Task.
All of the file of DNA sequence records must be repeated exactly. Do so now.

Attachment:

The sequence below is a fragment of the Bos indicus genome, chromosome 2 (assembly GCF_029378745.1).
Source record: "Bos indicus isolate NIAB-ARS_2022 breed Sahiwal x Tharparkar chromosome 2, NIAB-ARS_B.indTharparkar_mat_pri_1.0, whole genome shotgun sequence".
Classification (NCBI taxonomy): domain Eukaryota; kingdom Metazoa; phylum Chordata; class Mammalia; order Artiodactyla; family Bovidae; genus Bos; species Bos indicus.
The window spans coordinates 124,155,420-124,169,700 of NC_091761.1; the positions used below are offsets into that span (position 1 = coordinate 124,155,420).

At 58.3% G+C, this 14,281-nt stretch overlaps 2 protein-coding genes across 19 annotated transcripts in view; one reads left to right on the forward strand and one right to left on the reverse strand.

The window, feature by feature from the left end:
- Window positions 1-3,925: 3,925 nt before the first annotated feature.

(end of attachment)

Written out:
The sequence below is a fragment of the Bos indicus genome, chromosome 2 (assembly GCF_029378745.1).
Source record: "Bos indicus isolate NIAB-ARS_2022 breed Sahiwal x Tharparkar chromosome 2, NIAB-ARS_B.indTharparkar_mat_pri_1.0, whole genome shotgun sequence".
Classification (NCBI taxonomy): domain Eukaryota; kingdom Metazoa; phylum Chordata; class Mammalia; order Artiodactyla; family Bovidae; genus Bos; species Bos indicus.
The window spans coordinates 124,155,420-124,169,700 of NC_091761.1; the positions used below are offsets into that span (position 1 = coordinate 124,155,420).

At 58.3% G+C, this 14,281-nt stretch overlaps 2 protein-coding genes across 19 annotated transcripts in view; one reads left to right on the forward strand and one right to left on the reverse strand.

The window, feature by feature from the left end:
- Window positions 1-3,925: 3,925 nt before the first annotated feature.